Robot Nudging

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A V-1 Fieseler Fi 103 in flight. (Photo courtesy of Wikimedia Commons)
A photo of shadows on the ground show a Royal Air Force Supermarine Spitfire maneuvres alongside a German V-1 flying bomb 31 December 1943 in an attempt to “topple” or deflect it from its target. (Photo courtesy of The Imperial War Museums)

Changes to tactics, techniques, and procedures most often originate out of necessity. The December 1944 issue of Military Review included a short article that described such a situation. “Robot Nudging,” shown here, told the story of an innovative approach to air defense discovered by a British Royal Air Force pilot.

During World War II, the British faced the threat of thousands of German V-1 flying bombs fired from occupied territory in France and the Netherlands. British forces implemented several techniques to combat these early cruise missiles with varying degrees of success. These techniques included the use of antiaircraft guns, barrage balloons, and intercept aircraft.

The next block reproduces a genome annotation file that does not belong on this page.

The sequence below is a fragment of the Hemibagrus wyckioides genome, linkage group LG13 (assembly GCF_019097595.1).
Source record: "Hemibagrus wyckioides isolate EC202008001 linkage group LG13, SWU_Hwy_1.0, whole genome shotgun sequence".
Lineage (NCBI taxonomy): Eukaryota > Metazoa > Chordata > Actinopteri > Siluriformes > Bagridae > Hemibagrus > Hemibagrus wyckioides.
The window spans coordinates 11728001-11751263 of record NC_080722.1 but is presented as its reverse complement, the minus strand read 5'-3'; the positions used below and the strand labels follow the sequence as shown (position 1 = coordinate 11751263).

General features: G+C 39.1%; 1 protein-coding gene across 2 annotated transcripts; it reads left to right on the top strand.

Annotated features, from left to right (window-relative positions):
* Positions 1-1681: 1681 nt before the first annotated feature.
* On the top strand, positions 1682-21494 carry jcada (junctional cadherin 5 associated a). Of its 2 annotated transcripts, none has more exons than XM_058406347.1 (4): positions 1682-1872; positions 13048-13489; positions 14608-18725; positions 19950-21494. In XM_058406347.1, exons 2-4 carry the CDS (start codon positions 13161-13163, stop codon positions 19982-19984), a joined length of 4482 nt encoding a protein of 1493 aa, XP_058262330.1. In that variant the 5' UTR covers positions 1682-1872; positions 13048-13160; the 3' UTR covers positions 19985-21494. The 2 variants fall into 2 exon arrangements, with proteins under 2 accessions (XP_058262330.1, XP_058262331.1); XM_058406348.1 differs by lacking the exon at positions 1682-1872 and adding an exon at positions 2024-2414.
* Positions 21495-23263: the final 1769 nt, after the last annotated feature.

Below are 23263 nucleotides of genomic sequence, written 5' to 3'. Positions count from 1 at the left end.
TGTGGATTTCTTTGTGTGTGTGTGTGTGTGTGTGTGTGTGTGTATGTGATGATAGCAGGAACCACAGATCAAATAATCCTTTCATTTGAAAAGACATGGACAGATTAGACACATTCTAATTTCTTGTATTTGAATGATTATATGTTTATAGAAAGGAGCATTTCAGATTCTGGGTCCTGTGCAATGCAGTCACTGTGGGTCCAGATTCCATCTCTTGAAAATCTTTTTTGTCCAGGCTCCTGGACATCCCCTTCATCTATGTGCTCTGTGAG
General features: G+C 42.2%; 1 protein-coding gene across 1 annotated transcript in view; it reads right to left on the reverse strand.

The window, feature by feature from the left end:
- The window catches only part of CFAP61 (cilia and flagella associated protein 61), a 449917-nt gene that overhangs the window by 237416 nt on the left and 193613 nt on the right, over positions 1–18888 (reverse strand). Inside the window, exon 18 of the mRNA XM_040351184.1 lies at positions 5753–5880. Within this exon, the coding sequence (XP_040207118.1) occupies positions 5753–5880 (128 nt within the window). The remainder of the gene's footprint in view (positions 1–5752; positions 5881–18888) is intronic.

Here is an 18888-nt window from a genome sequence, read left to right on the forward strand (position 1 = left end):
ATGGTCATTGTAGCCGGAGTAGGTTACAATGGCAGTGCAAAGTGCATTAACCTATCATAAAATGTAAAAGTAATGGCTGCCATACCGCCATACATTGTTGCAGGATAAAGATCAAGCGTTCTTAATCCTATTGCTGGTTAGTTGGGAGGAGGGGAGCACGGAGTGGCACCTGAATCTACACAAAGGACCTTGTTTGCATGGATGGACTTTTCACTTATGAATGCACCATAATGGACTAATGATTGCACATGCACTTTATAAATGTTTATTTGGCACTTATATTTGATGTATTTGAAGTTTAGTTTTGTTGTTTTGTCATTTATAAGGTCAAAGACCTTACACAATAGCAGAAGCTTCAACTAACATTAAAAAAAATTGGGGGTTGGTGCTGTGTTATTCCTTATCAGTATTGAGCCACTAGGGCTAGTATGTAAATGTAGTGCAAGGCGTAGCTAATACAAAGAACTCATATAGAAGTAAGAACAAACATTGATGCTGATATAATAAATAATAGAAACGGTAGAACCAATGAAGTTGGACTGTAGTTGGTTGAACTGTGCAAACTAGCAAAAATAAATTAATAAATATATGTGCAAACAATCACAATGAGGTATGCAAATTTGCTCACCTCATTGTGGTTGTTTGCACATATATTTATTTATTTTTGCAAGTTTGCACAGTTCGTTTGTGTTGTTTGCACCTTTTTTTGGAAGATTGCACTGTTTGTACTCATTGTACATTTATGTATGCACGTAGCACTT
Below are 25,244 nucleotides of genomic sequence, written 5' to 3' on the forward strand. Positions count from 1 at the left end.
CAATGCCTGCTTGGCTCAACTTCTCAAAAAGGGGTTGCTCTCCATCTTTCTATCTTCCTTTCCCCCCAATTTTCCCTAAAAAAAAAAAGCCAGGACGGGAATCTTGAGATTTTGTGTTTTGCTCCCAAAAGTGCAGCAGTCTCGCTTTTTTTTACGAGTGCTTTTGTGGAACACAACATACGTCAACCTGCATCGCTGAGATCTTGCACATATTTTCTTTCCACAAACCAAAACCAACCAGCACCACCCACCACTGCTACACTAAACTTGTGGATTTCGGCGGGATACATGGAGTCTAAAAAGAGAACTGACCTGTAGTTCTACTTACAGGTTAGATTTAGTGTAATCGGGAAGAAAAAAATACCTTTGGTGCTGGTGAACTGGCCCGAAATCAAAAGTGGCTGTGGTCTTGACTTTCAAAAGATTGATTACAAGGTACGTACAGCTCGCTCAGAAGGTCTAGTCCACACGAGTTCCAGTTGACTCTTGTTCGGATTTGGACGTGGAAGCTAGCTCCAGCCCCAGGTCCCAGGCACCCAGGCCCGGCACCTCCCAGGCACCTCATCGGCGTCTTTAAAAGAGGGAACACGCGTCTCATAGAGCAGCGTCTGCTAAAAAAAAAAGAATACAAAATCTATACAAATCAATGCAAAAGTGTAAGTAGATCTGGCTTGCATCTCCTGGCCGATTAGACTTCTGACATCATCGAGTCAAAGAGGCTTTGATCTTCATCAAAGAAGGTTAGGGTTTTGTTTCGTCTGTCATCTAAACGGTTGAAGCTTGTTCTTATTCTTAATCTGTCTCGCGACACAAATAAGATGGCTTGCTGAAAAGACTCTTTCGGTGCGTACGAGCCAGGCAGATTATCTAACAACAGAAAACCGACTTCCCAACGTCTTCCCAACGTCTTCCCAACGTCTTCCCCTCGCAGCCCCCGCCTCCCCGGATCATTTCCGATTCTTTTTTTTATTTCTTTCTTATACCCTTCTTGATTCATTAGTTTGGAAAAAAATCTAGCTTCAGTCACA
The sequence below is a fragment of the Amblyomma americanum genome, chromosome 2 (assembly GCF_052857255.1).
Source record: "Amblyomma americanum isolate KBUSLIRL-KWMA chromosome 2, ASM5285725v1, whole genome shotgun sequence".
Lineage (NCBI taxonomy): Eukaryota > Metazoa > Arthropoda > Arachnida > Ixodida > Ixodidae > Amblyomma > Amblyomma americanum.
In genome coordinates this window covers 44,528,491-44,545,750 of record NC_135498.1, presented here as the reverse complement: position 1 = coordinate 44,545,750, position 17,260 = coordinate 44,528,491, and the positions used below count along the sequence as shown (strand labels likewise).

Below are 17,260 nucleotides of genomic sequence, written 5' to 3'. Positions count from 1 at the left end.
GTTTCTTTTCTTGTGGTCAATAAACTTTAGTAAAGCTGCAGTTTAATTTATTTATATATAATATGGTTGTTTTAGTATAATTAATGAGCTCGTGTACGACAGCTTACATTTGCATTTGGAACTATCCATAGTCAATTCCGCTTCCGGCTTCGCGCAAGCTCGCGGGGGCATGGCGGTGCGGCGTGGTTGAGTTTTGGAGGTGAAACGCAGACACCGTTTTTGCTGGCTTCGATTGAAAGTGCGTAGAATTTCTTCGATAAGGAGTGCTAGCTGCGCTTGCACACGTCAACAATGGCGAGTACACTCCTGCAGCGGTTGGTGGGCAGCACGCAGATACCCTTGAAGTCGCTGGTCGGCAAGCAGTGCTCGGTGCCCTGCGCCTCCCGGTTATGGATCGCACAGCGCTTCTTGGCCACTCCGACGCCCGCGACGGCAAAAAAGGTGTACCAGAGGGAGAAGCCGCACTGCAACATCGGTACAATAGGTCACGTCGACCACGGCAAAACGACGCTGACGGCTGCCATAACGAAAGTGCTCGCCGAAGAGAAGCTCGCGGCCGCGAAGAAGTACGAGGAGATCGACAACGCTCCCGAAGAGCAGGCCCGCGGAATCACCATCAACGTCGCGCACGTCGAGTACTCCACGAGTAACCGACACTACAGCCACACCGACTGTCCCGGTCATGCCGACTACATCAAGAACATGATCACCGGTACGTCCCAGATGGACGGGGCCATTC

Cover Image for Old Edition of Military Review

The Military Review article details a technique discovered out of desperation by an RAF pilot in an intercept aircraft who had run out of ammunition. The pilot used the wing of his aircraft to knock the bomb off course. Labeled “bomb nudging,” this technique was soon added to the list of possible air defense measures employed in defense of Great Britain.

To view the entire December 1944 edition of Military Review, Volume XXIV, Number 9, visit

For another example of World War II innovation, read the story of the Culin hedge cutter on the inside back cover of the July-August 2016 Military Review.

Robot Nudging Article

November-December 2017